Friday, May 20, 2022

Will SpaceX and Blue Origin Be Beaten to Orbit By a Startup?

As I'm sitting waiting for word that Starliner successfully docked with the ISS...

We've talked about a small startup called Relativity Space before, perhaps first back in 2019 when they secured a good chunk of funds for their development.  Relativity is dedicated to 3D printing their rocket and its engines.

Relativity may have leapfrogged past Starship and the New Glenn to become the first methane/liquid oxygen fueled rocket to get to orbit.  I stress the word may

From this week's Rocket Report:

The California-based launch company announced this week that it has successfully completed a mission duty cycle test for its Terran 1 rocket's second stage, running the full test duration (see video from the company's test stage in Mississippi). Finishing this test means that the company believes that the upper stage, and all of its subsystems, are ready for flight. Relativity Chief Executive Tim Ellis has previously said he is highly confident that the Terran 1 rocket will make its debut launch from Florida this year.

First stage shipping soon? ... The company also announced completion of "acceptance testing" for all nine of the Aeon 1 engines that will power the first stage of the Terran 1 rocket. Then, on Thursday, Ellis subsequently shared a photo showing the first stage undergoing a test firing in Mississippi. "Data review ongoing—all clean and this baby will be shipping to our launch site at Cape Canaveral," Ellis wrote. It now seems possible that the Terran 1 will become the first rocket fueled by liquid oxygen and methane to reach orbit.

My guess is that Starship will be first; unless something goes seriously wrong, Starship seems like it could launch by the end of June or early July.  Terran 1 looks to be later in the year, although it could slip into '23.  New Glenn is officially said to launch by the end of this year.  Nobody believes that, and guesses for the first flight run from mid '23 until Q3 of  '24.  

As I write, Starliner just successfully docked with the ISS.  Originally set for 7:10 ET, it was delayed until 8:28 ET, which seemed to be an ISS issue and not Starliner's.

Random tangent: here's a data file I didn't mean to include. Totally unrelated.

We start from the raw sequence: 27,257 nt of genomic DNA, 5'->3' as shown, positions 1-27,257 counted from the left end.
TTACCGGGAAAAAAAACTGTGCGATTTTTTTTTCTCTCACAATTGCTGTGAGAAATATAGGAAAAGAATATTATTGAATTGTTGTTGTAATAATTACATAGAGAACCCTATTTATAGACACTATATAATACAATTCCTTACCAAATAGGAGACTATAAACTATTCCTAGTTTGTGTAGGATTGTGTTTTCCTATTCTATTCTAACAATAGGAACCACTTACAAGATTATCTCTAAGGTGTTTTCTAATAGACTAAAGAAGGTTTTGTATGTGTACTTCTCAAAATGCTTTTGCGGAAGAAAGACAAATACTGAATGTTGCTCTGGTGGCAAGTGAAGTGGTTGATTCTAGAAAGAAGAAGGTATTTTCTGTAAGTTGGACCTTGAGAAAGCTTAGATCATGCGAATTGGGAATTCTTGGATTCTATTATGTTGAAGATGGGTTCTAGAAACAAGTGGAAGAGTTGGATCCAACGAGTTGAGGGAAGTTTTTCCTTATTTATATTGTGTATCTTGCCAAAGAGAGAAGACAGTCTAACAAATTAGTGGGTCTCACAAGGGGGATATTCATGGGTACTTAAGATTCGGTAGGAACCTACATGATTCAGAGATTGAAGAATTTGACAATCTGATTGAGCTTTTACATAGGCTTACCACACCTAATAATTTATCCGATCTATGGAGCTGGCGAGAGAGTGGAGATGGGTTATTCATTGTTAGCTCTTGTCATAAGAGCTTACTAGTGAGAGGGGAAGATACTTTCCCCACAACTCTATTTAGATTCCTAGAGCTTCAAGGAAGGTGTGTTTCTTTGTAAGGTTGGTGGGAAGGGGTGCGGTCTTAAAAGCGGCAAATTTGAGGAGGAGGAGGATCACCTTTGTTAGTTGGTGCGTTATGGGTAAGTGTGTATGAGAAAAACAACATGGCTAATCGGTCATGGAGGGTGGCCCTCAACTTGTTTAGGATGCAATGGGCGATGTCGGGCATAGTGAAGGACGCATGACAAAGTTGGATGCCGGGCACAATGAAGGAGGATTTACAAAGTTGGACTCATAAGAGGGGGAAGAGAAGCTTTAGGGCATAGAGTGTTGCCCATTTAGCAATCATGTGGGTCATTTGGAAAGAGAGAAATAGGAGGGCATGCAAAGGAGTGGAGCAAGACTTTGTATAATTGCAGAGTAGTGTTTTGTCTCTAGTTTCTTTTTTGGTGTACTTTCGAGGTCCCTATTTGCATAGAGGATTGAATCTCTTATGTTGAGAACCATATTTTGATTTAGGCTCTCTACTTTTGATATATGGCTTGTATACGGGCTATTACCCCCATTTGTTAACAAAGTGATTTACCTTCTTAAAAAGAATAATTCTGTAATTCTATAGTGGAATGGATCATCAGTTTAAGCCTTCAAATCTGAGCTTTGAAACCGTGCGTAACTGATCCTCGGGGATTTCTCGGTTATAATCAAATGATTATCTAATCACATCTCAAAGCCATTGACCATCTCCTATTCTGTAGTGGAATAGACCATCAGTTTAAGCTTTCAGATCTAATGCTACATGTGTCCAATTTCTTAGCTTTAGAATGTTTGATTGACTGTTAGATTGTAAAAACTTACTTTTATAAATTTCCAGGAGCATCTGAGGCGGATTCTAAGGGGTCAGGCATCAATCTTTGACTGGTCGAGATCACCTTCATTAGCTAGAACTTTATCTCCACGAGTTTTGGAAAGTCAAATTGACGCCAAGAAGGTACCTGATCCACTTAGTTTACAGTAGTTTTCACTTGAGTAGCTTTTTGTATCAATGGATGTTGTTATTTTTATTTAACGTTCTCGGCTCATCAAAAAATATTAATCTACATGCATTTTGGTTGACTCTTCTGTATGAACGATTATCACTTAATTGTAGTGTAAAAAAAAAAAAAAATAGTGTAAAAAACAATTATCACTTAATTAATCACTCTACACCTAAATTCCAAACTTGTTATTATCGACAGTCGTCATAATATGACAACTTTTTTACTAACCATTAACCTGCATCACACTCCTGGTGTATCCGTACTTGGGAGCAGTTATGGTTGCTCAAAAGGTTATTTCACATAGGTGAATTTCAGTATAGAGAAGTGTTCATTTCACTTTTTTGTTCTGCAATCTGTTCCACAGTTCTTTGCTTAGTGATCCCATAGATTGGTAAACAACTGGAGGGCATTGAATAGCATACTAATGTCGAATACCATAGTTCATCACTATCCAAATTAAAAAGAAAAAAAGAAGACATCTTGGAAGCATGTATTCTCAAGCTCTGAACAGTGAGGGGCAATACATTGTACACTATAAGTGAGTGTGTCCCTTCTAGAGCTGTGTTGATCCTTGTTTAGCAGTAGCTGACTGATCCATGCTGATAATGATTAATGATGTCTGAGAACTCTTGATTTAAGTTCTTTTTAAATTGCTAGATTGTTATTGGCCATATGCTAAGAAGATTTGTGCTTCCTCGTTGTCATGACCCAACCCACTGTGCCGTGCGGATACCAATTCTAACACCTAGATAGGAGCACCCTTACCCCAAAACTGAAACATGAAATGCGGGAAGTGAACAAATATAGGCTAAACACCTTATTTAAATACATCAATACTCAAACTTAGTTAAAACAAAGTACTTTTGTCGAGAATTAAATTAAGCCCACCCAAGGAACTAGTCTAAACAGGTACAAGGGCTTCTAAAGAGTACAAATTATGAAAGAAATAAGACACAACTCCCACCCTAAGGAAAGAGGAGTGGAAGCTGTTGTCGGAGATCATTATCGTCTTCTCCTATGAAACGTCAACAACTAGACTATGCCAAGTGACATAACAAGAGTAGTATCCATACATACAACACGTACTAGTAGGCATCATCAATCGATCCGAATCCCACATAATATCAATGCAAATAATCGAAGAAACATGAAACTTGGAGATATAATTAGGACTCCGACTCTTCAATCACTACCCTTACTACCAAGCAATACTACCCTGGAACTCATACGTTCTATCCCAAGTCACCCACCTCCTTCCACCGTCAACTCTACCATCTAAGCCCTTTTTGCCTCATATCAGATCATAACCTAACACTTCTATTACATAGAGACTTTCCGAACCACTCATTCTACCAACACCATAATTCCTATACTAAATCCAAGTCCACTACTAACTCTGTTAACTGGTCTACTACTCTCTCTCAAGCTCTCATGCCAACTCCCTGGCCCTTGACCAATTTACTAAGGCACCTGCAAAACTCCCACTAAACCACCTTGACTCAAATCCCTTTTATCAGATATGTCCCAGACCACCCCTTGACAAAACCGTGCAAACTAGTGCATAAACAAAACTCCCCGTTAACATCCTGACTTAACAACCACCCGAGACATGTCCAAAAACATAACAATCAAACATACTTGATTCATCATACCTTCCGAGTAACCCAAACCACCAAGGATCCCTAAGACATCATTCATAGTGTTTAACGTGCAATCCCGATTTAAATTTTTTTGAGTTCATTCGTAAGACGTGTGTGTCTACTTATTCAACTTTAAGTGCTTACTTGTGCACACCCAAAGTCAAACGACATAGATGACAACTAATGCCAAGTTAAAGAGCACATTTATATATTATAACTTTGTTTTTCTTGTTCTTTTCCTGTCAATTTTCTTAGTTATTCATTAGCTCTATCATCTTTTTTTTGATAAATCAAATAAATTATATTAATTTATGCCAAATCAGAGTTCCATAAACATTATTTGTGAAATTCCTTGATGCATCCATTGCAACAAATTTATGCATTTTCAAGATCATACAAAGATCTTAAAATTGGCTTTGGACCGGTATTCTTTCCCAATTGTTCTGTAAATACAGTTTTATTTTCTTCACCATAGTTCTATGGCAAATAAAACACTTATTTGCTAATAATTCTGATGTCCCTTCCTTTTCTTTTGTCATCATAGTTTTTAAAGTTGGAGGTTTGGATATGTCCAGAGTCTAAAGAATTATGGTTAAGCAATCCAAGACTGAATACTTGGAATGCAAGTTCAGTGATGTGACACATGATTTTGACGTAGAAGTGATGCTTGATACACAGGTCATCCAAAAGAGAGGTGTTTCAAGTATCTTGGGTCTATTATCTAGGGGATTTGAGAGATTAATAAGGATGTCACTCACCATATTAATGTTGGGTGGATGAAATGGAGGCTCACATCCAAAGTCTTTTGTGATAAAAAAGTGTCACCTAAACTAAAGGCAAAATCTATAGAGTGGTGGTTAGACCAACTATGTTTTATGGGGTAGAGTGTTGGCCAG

The test of the Terran-1's first stage engine, photo by Relativity Space CEO Tim Ellis.



14 comments:

  1. Well, to be fair, SpaceX has been launching to orbit for a while, and even reusable boosters and capsules and fairings.

    But, yeah, unless Musk really antagonizes someone in the FedGov, Starship should launch first, and several other Starships will launch before anyone else gets up.

    I really hope that Vulcan makes it soon. It's a good ship with no engines, dammit.

    ReplyDelete
    Replies
    1. Well, to be fair, SpaceX has been launching to orbit for a while, and even reusable boosters and capsules and fairings.

      "Yes, but" The Merlin 1D engines on the Falcon 9 aren't methane/LOX; they're RP1/LOX. The claim was Relativity could be first to go to orbit on Methane/LOX.

      Delete
    2. True. Still, I think SpaceX will be there first.

      Delete
  2. Did we just break the Russian monopoly on space taxi service?

    ReplyDelete
    Replies
    1. When Crew Dragon went up with Bob and Doug, it was all over except the whining.

      Delete
    2. And there's been lots and lots of whining. Russian whining is sooo annoying isn't it?

      Delete
  3. Now that we can get to space again, and Russia is bailing out of the ISS, can we slow-roll pushing it to an orbit that's useful for Moon and Mars missions, and tell Moscow to f*** off if they whine about it?

    Getting them to play was why it was put in an otherwise worthless position, IIRC, and since we're about to rename the ISS the same way sports stadiums get renamed, let's push the Tesla/Qualcomm/GE Space Station to somewhere in orbit where it can do useful things, and let Russia go back to whatever they'd be doing without it.

    ReplyDelete
    Replies
    1. The high-inclination orbit was so the Russki's could get there easier, but now that they've told us they're gonna take their marbles and go home, it's past time to put ISS into a more convenient orbit (for US).

      Might take a lot of slow pushing, but it surely can be done, and should be.

      Delete
    2. Except that the ISS has lots and lots of Russian poop attached to it. Modules that have been failing for a while now and are getting worse and worse.

      Time, past time to ditch the Russkie stuff and reconfigure and rebuild the ISS, or the ISS2, so to speak. Even Babylon 5 only lasted a while.

      Space is a harsh environment for fragile Legacy-style modules. It's time, past time, to build better and larger modules and maybe even a real space-wheel station.

      Delete
    3. Boeing is a cautionary tale that NASA will never get there.

      Delete
    4. Harsh, Sam, but nevertheless true!

      Delete
  4. I study nuclear science
    I love my classes
    I got a crazy teacher
    He wears dark glasses
    Things are going great, and they're only getting better
    I'm doing alright, getting good grades
    The future's so bright, I gotta wear shades
    I gotta wear shades

    ReplyDelete
    Replies
    1. [harmonica solo]

      Delete
    2. https://www.youtube.com/watch?v=lqkxd32dbwM

      Delete